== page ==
It’s happening again as I write this, with tilde.club: at first people were excited about the stripped-down, back-to-basics user experience of a plain UNIX server designed for serving web pages, and the aspect where logged-in users could chat at the command line gave the place the feeling of an actual social network. But now the initial excitement is spinning down and people are updating their pages less often; whether the chat is still hopping, I couldn’t say – I don’t have an account – but I guarantee you it’s changing.
What do we need from the social network that’s next, the one that we actually own? (You could argue as to whether it’s coming, but no need for that right now.) I propose that the moment we get bored is the most important moment for the designer of an app to consider. Right? Because what’ll people do with whatever revolutionary new web thing you put in front of them? If my experience on both sides of the transaction is any guide, they’ll probably get sick of it, and fast.
There are so many kinds of boredom, though. There’s the smug disappointment of paddling your surfboard over to what looks like the next wave, only to find that it “never” crests. A more common pair, though: there’s the comedown – when something was legit exciting but then the magic leaves – and then there’s the letdown, when something seems exciting at first blush but you investigate and find the glamour was only skin deep. Most systems have more to fear from the latter. New systems that are any good, though, don’t often have a plan for the former. Distributed social networking needs one.
What do people need at first, and then what do they need later?
- Co-presence (hanging out)
- Discovery (more and more users!)
- Things to play/show off with (hashtags, what have you)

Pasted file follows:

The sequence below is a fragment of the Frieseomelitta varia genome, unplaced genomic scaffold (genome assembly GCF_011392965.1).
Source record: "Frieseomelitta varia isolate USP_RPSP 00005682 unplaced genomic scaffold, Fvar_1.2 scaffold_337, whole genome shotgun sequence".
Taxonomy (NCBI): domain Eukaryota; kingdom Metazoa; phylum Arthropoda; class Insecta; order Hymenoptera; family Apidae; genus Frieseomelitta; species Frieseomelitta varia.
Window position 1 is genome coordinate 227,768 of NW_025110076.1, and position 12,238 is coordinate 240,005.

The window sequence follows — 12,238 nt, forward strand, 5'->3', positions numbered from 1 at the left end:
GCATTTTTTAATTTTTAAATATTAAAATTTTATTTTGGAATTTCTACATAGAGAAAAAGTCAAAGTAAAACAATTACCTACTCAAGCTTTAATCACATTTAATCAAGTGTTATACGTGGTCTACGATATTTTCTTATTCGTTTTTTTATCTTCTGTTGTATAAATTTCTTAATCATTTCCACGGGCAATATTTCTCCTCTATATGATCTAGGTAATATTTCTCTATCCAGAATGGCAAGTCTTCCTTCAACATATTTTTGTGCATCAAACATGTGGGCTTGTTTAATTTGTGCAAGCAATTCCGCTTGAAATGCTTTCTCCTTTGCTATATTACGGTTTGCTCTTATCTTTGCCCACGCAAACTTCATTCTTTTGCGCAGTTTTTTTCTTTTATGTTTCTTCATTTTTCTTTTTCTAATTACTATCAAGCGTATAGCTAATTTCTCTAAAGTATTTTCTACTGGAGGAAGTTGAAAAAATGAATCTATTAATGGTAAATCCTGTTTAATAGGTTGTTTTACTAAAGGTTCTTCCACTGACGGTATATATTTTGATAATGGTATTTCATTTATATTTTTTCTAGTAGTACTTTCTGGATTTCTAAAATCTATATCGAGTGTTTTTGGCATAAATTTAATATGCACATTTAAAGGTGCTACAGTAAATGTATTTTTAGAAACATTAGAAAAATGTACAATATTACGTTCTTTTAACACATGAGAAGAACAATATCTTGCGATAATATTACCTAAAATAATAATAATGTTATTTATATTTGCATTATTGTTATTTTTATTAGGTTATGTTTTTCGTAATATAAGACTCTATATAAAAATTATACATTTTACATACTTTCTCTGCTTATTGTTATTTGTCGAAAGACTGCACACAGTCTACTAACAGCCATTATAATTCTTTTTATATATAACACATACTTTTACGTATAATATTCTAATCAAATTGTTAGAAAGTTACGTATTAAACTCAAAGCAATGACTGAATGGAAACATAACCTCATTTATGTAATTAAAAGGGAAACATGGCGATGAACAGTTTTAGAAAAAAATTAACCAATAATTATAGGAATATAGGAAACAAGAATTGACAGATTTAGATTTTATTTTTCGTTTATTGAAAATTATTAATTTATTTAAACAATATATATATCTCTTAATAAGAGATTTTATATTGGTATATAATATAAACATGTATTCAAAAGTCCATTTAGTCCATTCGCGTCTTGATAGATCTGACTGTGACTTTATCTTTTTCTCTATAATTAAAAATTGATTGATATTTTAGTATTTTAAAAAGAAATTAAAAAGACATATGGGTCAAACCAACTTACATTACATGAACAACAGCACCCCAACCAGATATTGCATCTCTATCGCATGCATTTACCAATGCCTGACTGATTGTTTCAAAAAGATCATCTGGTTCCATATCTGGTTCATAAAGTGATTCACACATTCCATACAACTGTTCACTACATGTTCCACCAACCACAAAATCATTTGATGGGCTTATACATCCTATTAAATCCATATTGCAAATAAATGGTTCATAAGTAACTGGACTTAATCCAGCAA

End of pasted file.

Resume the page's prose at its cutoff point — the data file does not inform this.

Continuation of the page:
- Messaging (purpose-driven – I need to get hold of *that* person)
- Defense (from spam, griefing, and attention drains of various kinds – generally, but not entirely, from the public)
- Things to use and enjoy (tools and toys that aren’t purely social)
One’s needs from the first list never go away, exactly. You’ll always want to bring something up to the group now and then (where “the group” is whoever you’re actually personally invested in conversation with), and play and discovery don’t die. But we see so much more design for that first list – probably because a commercial social network needs to privilege user acquisition over user retention… or thinks it does. And as a whole culture we are only now coming around to the importance of designing for defense, despite the evidence having been here for 35 years.
It’s hard to keep coding when the bloom is off the rose of a project. One way to keep yourself motivated, when the work is unpaid, is to take the perspective of that un-jaded, excited new user, discovering and fooling around. This naturally leads to features that appeal to that mindset. A major obstacle we face in developing the decentralized, user-owned permanent social network is making faster progress while maintaining the mindset that will result in a grownup network for grownups.